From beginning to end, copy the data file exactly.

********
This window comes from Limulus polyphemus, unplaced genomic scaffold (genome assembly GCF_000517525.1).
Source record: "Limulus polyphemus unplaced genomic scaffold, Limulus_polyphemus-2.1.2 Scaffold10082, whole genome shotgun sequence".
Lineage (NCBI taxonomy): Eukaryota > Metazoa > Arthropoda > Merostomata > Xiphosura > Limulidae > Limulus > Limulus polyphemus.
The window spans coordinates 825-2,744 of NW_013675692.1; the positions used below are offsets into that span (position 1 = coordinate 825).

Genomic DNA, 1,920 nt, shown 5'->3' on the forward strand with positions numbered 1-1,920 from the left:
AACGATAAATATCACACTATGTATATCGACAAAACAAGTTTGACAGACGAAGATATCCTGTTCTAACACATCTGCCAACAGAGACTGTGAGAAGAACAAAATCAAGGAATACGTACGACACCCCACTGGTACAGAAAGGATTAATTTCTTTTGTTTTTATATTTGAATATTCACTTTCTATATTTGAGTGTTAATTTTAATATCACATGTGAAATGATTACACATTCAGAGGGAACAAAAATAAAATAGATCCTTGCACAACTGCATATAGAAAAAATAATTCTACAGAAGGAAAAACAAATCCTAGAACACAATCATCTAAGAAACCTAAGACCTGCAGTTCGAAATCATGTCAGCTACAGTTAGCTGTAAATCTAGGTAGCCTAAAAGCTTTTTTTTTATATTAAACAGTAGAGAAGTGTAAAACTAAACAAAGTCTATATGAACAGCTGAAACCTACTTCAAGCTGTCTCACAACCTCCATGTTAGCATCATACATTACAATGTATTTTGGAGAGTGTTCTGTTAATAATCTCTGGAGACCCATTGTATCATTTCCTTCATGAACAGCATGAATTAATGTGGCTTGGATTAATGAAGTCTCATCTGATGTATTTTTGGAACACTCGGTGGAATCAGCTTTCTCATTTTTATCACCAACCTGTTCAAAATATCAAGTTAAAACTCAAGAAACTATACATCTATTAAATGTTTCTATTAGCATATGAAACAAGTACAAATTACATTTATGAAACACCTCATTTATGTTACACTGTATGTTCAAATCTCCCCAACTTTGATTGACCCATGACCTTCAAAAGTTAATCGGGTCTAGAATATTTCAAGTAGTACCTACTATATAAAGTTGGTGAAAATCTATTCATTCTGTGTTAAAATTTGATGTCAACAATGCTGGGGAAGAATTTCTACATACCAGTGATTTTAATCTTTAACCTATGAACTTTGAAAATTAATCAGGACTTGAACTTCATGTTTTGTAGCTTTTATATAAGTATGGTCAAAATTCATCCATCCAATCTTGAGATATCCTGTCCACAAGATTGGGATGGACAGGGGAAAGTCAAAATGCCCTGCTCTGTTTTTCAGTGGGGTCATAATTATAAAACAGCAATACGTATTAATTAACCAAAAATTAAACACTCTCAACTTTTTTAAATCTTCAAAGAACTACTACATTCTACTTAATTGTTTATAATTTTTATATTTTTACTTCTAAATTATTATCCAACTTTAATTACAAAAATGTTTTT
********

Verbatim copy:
This window comes from Limulus polyphemus, unplaced genomic scaffold (genome assembly GCF_000517525.1).
Source record: "Limulus polyphemus unplaced genomic scaffold, Limulus_polyphemus-2.1.2 Scaffold10082, whole genome shotgun sequence".
Lineage (NCBI taxonomy): Eukaryota > Metazoa > Arthropoda > Merostomata > Xiphosura > Limulidae > Limulus > Limulus polyphemus.
The window spans coordinates 825-2,744 of NW_013675692.1; the positions used below are offsets into that span (position 1 = coordinate 825).

Genomic DNA, 1,920 nt, shown 5'->3' on the forward strand with positions numbered 1-1,920 from the left:
AACGATAAATATCACACTATGTATATCGACAAAACAAGTTTGACAGACGAAGATATCCTGTTCTAACACATCTGCCAACAGAGACTGTGAGAAGAACAAAATCAAGGAATACGTACGACACCCCACTGGTACAGAAAGGATTAATTTCTTTTGTTTTTATATTTGAATATTCACTTTCTATATTTGAGTGTTAATTTTAATATCACATGTGAAATGATTACACATTCAGAGGGAACAAAAATAAAATAGATCCTTGCACAACTGCATATAGAAAAAATAATTCTACAGAAGGAAAAACAAATCCTAGAACACAATCATCTAAGAAACCTAAGACCTGCAGTTCGAAATCATGTCAGCTACAGTTAGCTGTAAATCTAGGTAGCCTAAAAGCTTTTTTTTTATATTAAACAGTAGAGAAGTGTAAAACTAAACAAAGTCTATATGAACAGCTGAAACCTACTTCAAGCTGTCTCACAACCTCCATGTTAGCATCATACATTACAATGTATTTTGGAGAGTGTTCTGTTAATAATCTCTGGAGACCCATTGTATCATTTCCTTCATGAACAGCATGAATTAATGTGGCTTGGATTAATGAAGTCTCATCTGATGTATTTTTGGAACACTCGGTGGAATCAGCTTTCTCATTTTTATCACCAACCTGTTCAAAATATCAAGTTAAAACTCAAGAAACTATACATCTATTAAATGTTTCTATTAGCATATGAAACAAGTACAAATTACATTTATGAAACACCTCATTTATGTTACACTGTATGTTCAAATCTCCCCAACTTTGATTGACCCATGACCTTCAAAAGTTAATCGGGTCTAGAATATTTCAAGTAGTACCTACTATATAAAGTTGGTGAAAATCTATTCATTCTGTGTTAAAATTTGATGTCAACAATGCTGGGGAAGAATTTCTACATACCAGTGATTTTAATCTTTAACCTATGAACTTTGAAAATTAATCAGGACTTGAACTTCATGTTTTGTAGCTTTTATATAAGTATGGTCAAAATTCATCCATCCAATCTTGAGATATCCTGTCCACAAGATTGGGATGGACAGGGGAAAGTCAAAATGCCCTGCTCTGTTTTTCAGTGGGGTCATAATTATAAAACAGCAATACGTATTAATTAACCAAAAATTAAACACTCTCAACTTTTTTAAATCTTCAAAGAACTACTACATTCTACTTAATTGTTTATAATTTTTATATTTTTACTTCTAAATTATTATCCAACTTTAATTACAAAAATGTTTTT